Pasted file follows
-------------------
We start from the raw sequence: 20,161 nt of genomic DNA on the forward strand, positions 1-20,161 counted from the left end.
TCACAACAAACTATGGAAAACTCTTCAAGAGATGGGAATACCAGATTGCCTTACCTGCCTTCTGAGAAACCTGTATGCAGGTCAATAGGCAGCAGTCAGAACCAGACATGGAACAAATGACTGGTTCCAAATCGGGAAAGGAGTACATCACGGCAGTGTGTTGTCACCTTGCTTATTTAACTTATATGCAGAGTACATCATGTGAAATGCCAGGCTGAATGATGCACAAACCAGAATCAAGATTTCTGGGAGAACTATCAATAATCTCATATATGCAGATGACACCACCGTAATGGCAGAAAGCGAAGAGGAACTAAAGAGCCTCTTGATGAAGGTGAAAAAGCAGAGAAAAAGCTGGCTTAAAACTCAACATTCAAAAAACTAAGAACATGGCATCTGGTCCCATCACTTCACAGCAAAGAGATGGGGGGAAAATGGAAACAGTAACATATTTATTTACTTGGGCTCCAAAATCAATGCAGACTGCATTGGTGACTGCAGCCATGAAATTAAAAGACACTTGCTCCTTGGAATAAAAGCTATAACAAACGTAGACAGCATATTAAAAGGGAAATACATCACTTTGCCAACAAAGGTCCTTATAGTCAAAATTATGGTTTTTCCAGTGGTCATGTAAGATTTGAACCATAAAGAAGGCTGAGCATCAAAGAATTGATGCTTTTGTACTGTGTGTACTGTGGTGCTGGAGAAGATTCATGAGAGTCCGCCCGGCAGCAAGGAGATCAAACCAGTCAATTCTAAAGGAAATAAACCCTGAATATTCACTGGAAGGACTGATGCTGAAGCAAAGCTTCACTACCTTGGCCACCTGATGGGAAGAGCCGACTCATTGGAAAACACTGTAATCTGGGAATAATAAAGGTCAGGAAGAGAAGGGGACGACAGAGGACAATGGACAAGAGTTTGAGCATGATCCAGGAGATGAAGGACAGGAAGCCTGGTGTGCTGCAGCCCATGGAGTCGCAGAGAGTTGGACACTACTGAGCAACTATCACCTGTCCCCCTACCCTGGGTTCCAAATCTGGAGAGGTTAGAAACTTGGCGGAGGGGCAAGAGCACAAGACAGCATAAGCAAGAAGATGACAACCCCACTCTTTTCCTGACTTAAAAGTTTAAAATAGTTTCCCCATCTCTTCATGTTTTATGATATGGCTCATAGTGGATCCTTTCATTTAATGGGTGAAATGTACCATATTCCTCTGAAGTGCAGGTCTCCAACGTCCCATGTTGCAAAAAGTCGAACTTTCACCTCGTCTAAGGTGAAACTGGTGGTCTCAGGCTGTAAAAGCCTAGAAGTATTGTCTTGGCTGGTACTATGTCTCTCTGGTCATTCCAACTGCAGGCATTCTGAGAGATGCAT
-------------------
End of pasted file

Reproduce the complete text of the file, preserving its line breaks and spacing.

We start from the raw sequence: 20,161 nt of genomic DNA on the forward strand, positions 1-20,161 counted from the left end.
TCACAACAAACTATGGAAAACTCTTCAAGAGATGGGAATACCAGATTGCCTTACCTGCCTTCTGAGAAACCTGTATGCAGGTCAATAGGCAGCAGTCAGAACCAGACATGGAACAAATGACTGGTTCCAAATCGGGAAAGGAGTACATCACGGCAGTGTGTTGTCACCTTGCTTATTTAACTTATATGCAGAGTACATCATGTGAAATGCCAGGCTGAATGATGCACAAACCAGAATCAAGATTTCTGGGAGAACTATCAATAATCTCATATATGCAGATGACACCACCGTAATGGCAGAAAGCGAAGAGGAACTAAAGAGCCTCTTGATGAAGGTGAAAAAGCAGAGAAAAAGCTGGCTTAAAACTCAACATTCAAAAAACTAAGAACATGGCATCTGGTCCCATCACTTCACAGCAAAGAGATGGGGGGAAAATGGAAACAGTAACATATTTATTTACTTGGGCTCCAAAATCAATGCAGACTGCATTGGTGACTGCAGCCATGAAATTAAAAGACACTTGCTCCTTGGAATAAAAGCTATAACAAACGTAGACAGCATATTAAAAGGGAAATACATCACTTTGCCAACAAAGGTCCTTATAGTCAAAATTATGGTTTTTCCAGTGGTCATGTAAGATTTGAACCATAAAGAAGGCTGAGCATCAAAGAATTGATGCTTTTGTACTGTGTGTACTGTGGTGCTGGAGAAGATTCATGAGAGTCCGCCCGGCAGCAAGGAGATCAAACCAGTCAATTCTAAAGGAAATAAACCCTGAATATTCACTGGAAGGACTGATGCTGAAGCAAAGCTTCACTACCTTGGCCACCTGATGGGAAGAGCCGACTCATTGGAAAACACTGTAATCTGGGAATAATAAAGGTCAGGAAGAGAAGGGGACGACAGAGGACAATGGACAAGAGTTTGAGCATGATCCAGGAGATGAAGGACAGGAAGCCTGGTGTGCTGCAGCCCATGGAGTCGCAGAGAGTTGGACACTACTGAGCAACTATCACCTGTCCCCCTACCCTGGGTTCCAAATCTGGAGAGGTTAGAAACTTGGCGGAGGGGCAAGAGCACAAGACAGCATAAGCAAGAAGATGACAACCCCACTCTTTTCCTGACTTAAAAGTTTAAAATAGTTTCCCCATCTCTTCATGTTTTATGATATGGCTCATAGTGGATCCTTTCATTTAATGGGTGAAATGTACCATATTCCTCTGAAGTGCAGGTCTCCAACGTCCCATGTTGCAAAAAGTCGAACTTTCACCTCGTCTAAGGTGAAACTGGTGGTCTCAGGCTGTAAAAGCCTAGAAGTATTGTCTTGGCTGGTACTATGTCTCTCTGGTCATTCCAACTGCAGGCATTCTGAGAGATGCAT